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Publication - Guidance

The 5 Step Approach to Evaluation: Designing and Evaluating Interventions to Reduce Reoffending

Published: 31 May 2016
ISBN:
9781786522368

Updated guidance on how to use the 5 Step approach to design and evaluate criminal justice interventions.

63 page PDF

2.3MB

63 page PDF

2.3MB

Contents
The 5 Step Approach to Evaluation: Designing and Evaluating Interventions to Reduce Reoffending
Step 4: Monitor your logic model

63 page PDF

2.3MB

Step 4: Monitor your logic model

Use the logic model to agree evaluation questions and indicators

Once the logic model is completed, you need to figure out how you will be able to tell if your model works as predicted, or not. To do this, you should:

1. Agree priority "evaluation questions". Often people jump to data collection before they have decided what they need to find out - this can lead to collecting data that isn't useful which is a waste of resources. Before you think about the data, draft specific questions that you need to answer to test whether the model is working as predicted - see Testing the logic model section for examples. Make sure you don't pose too many questions or try to measure too many outcomes because it is important that the size and cost of the evaluation is proportionate based on the size and cost of the service. Agree on approximately 3-4 questions to focus the evaluation on what is MOST IMPORTANT to know.

Beyond evaluation questions: Developing and testing theories of change

Stating your theories of change goes a step further than evaluation questions.

Every logic model of a service has a theory/theories of change that underpin it even if they're not stated explicitly. A clearly stated theory of change is basically making it absolutely clear why you think your project will lead to outcomes. You then collect data to 'test' whether your theories stand up.

E.g. A project that tries to secure employment for offenders could be based on the following 3 key theories of change -

  1. Employment should give offenders a sense of accomplishment and purpose which they would be reluctant to lose as a result of further offending
  2. Employment will provide an income which should mean crimes of dishonesty should decrease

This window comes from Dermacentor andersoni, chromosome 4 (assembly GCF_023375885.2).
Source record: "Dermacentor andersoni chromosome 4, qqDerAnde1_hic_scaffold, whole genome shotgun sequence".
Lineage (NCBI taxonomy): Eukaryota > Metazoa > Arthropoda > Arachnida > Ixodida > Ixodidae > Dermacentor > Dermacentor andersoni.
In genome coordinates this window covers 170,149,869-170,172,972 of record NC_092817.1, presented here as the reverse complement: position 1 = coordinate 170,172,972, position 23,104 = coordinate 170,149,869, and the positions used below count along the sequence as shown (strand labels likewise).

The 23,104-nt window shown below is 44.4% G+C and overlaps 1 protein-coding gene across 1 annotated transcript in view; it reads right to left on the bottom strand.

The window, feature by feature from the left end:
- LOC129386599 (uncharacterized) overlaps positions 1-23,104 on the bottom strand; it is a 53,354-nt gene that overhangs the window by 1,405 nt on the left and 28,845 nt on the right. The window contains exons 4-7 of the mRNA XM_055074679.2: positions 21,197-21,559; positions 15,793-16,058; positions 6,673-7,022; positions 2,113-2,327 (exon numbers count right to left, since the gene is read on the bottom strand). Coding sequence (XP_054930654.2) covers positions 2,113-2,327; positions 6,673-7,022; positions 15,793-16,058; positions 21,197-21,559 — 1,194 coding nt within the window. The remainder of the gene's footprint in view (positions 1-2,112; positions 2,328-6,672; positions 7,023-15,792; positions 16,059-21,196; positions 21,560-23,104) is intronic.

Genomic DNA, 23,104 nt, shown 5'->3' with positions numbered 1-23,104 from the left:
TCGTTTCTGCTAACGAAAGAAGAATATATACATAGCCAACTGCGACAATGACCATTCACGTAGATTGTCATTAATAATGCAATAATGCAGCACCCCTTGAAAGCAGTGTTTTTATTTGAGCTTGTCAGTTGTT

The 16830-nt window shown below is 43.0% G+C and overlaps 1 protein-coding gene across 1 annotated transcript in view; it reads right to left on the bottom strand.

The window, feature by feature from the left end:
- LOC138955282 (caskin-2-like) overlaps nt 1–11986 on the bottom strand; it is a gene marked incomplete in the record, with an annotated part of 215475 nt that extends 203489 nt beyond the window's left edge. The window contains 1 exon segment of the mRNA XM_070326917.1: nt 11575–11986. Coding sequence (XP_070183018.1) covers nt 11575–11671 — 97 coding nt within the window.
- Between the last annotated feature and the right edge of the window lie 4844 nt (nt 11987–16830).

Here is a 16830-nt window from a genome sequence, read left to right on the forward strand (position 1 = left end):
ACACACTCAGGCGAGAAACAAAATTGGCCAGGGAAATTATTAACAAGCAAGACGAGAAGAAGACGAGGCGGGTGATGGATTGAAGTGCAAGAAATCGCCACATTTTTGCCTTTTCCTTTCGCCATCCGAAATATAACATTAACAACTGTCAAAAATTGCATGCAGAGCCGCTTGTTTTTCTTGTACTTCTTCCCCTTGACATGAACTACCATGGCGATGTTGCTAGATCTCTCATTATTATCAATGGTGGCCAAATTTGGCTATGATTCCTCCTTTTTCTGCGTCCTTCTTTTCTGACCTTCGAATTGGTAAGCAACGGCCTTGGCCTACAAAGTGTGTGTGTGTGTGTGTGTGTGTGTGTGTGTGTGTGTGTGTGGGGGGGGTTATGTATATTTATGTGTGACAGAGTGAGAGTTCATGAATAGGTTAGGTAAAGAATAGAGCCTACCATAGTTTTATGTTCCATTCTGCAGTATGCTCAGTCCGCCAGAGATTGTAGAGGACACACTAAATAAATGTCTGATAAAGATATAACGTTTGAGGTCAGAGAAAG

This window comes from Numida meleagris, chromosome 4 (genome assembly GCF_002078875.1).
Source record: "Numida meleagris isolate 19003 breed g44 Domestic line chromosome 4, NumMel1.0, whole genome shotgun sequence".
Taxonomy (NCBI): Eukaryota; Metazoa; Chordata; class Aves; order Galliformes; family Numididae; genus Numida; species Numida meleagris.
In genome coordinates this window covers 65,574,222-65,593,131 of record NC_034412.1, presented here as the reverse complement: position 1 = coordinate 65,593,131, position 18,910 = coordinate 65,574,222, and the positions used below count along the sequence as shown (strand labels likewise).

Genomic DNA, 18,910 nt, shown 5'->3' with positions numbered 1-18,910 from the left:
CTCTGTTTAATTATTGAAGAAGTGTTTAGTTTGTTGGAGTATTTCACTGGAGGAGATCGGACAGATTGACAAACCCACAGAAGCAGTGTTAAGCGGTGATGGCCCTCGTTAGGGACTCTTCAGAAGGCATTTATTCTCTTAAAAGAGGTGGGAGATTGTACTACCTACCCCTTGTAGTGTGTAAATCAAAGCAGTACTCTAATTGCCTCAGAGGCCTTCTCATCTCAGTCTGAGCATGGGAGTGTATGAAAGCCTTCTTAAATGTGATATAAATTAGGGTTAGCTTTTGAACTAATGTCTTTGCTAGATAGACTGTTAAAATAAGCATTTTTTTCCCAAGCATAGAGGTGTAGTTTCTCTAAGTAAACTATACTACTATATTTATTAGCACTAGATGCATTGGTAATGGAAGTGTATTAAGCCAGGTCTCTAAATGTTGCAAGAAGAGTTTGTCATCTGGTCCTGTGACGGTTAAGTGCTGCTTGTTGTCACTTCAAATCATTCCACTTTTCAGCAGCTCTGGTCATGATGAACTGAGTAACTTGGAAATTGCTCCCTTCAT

3. Employment should help offenders form new relationships will non-offending peers making them less likely to be influenced by others to reoffend

You then collect relevant data to test whether any of these theories held up. As well as numerical data you could survey or interview users who did not reoffend to understand why they desisted from crime. Perhaps none of your theories hold up and they give a completely different reason why they didn't reoffend! Once you know which theory was supported by the evidence, it can inform how your employment project develops.

Use the logic model to identify indicators

2. Identify specific indicators (measures or signals of some kind) that can answer these questions and therefore provide evidence that your model is or isn't working as expected. For example, an offender employment programme could measure some or all of the following;

  • User feedback on what an employment programme provided, compared with what was intended
  • User feedback on what aspects were most and least useful in helping them find employment
  • The number/percentage of users who completed and dropped out the employment programme
  • The characteristics (age, gender etc) of users who completed and dropped out of the programme
  • The number/percentage of users who gained employment and stayed in work for 6 months or more
  • The number and percentage of users who found employment who said they would not go back to offending because it gave them a feeling of accomplishment
  • The number of crimes of dishonesty committed by users before and after finding employment
  • Perceptions of whether employment helped forge new positive relationships

Warning!

If centrally collected national data is not available, collecting new outcome indicators for large national strategic programmes/reform is not easy. The reality of collecting outcomes data from 1000's of individuals who flow in and out of services and systems across the country can be prohibitively difficult, time-consuming and resource intensive. The following questions need to be addressed:

  • What outcomes data is relevant as an indicator of performance?
  • Who would the data have to be collected from e.g. prisoners, people on an order, people in services, people back in the community? Is this feasible?
  • How is the data going to be collected and how frequently?
  • Who is responsible for collecting the data and analysing it?
  • Can data be collected and analysed consistently across a range of areas?
  • Are outcomes completely within the sphere of influence of the organisation(s) who is being performance managed or do external factors (out of control of the organisation) influence outcomes?

If it is not possible to collect outcomes data, then collecting information on the delivery of activities and outputs (things that organisations should be doing to contribute to achieving outcomes as per the logic model) is advised.

Identify indicators - parenting skills example

Use the logic model to set evaluation questions to identify indicators. This will guide the collection of data: Parenting skills example